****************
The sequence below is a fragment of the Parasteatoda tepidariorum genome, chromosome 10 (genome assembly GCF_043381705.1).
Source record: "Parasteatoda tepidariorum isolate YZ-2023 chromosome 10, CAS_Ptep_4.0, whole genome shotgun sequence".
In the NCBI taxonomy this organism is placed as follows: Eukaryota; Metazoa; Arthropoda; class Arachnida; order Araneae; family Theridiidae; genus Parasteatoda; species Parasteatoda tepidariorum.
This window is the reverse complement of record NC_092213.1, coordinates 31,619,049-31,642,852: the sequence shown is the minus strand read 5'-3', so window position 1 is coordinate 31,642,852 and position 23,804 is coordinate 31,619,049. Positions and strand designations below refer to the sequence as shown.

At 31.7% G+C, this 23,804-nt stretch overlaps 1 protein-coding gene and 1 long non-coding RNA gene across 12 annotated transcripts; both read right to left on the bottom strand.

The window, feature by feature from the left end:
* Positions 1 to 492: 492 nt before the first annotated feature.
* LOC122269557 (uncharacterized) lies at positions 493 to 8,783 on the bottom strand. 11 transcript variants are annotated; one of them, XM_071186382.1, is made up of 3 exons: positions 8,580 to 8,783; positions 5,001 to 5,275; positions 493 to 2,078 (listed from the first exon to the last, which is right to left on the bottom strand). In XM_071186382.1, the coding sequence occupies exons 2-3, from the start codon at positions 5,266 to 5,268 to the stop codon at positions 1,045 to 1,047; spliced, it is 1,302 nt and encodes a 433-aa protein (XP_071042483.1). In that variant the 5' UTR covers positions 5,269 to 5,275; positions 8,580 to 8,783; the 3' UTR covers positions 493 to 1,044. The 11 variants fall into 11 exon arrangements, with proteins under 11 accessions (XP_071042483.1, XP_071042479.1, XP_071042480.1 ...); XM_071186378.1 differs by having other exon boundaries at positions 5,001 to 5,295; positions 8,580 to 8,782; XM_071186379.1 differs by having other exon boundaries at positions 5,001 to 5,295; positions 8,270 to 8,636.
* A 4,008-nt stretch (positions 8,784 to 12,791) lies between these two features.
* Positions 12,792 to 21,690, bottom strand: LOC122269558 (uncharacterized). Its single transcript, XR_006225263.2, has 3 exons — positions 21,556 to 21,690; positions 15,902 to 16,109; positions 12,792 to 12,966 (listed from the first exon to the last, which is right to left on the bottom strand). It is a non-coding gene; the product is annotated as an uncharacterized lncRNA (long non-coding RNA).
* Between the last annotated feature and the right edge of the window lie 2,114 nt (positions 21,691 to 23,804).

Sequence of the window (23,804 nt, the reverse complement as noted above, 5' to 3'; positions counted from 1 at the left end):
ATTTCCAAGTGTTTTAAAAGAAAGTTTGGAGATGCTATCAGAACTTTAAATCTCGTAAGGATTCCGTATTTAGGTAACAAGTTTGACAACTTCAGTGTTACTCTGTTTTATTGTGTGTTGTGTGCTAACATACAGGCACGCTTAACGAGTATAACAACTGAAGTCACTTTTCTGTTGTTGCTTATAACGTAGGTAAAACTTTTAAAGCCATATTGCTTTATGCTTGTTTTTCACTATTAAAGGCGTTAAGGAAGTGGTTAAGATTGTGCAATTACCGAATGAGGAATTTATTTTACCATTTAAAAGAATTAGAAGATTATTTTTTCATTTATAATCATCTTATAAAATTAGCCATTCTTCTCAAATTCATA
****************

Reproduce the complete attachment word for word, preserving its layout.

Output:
The sequence below is a fragment of the Parasteatoda tepidariorum genome, chromosome 10 (genome assembly GCF_043381705.1).
Source record: "Parasteatoda tepidariorum isolate YZ-2023 chromosome 10, CAS_Ptep_4.0, whole genome shotgun sequence".
In the NCBI taxonomy this organism is placed as follows: Eukaryota; Metazoa; Arthropoda; class Arachnida; order Araneae; family Theridiidae; genus Parasteatoda; species Parasteatoda tepidariorum.
This window is the reverse complement of record NC_092213.1, coordinates 31,619,049-31,642,852: the sequence shown is the minus strand read 5'-3', so window position 1 is coordinate 31,642,852 and position 23,804 is coordinate 31,619,049. Positions and strand designations below refer to the sequence as shown.

At 31.7% G+C, this 23,804-nt stretch overlaps 1 protein-coding gene and 1 long non-coding RNA gene across 12 annotated transcripts; both read right to left on the bottom strand.

The window, feature by feature from the left end:
* Positions 1 to 492: 492 nt before the first annotated feature.
* LOC122269557 (uncharacterized) lies at positions 493 to 8,783 on the bottom strand. 11 transcript variants are annotated; one of them, XM_071186382.1, is made up of 3 exons: positions 8,580 to 8,783; positions 5,001 to 5,275; positions 493 to 2,078 (listed from the first exon to the last, which is right to left on the bottom strand). In XM_071186382.1, the coding sequence occupies exons 2-3, from the start codon at positions 5,266 to 5,268 to the stop codon at positions 1,045 to 1,047; spliced, it is 1,302 nt and encodes a 433-aa protein (XP_071042483.1). In that variant the 5' UTR covers positions 5,269 to 5,275; positions 8,580 to 8,783; the 3' UTR covers positions 493 to 1,044. The 11 variants fall into 11 exon arrangements, with proteins under 11 accessions (XP_071042483.1, XP_071042479.1, XP_071042480.1 ...); XM_071186378.1 differs by having other exon boundaries at positions 5,001 to 5,295; positions 8,580 to 8,782; XM_071186379.1 differs by having other exon boundaries at positions 5,001 to 5,295; positions 8,270 to 8,636.
* A 4,008-nt stretch (positions 8,784 to 12,791) lies between these two features.
* Positions 12,792 to 21,690, bottom strand: LOC122269558 (uncharacterized). Its single transcript, XR_006225263.2, has 3 exons — positions 21,556 to 21,690; positions 15,902 to 16,109; positions 12,792 to 12,966 (listed from the first exon to the last, which is right to left on the bottom strand). It is a non-coding gene; the product is annotated as an uncharacterized lncRNA (long non-coding RNA).
* Between the last annotated feature and the right edge of the window lie 2,114 nt (positions 21,691 to 23,804).

Sequence of the window (23,804 nt, the reverse complement as noted above, 5' to 3'; positions counted from 1 at the left end):
ATTTCCAAGTGTTTTAAAAGAAAGTTTGGAGATGCTATCAGAACTTTAAATCTCGTAAGGATTCCGTATTTAGGTAACAAGTTTGACAACTTCAGTGTTACTCTGTTTTATTGTGTGTTGTGTGCTAACATACAGGCACGCTTAACGAGTATAACAACTGAAGTCACTTTTCTGTTGTTGCTTATAACGTAGGTAAAACTTTTAAAGCCATATTGCTTTATGCTTGTTTTTCACTATTAAAGGCGTTAAGGAAGTGGTTAAGATTGTGCAATTACCGAATGAGGAATTTATTTTACCATTTAAAAGAATTAGAAGATTATTTTTTCATTTATAATCATCTTATAAAATTAGCCATTCTTCTCAAATTCATA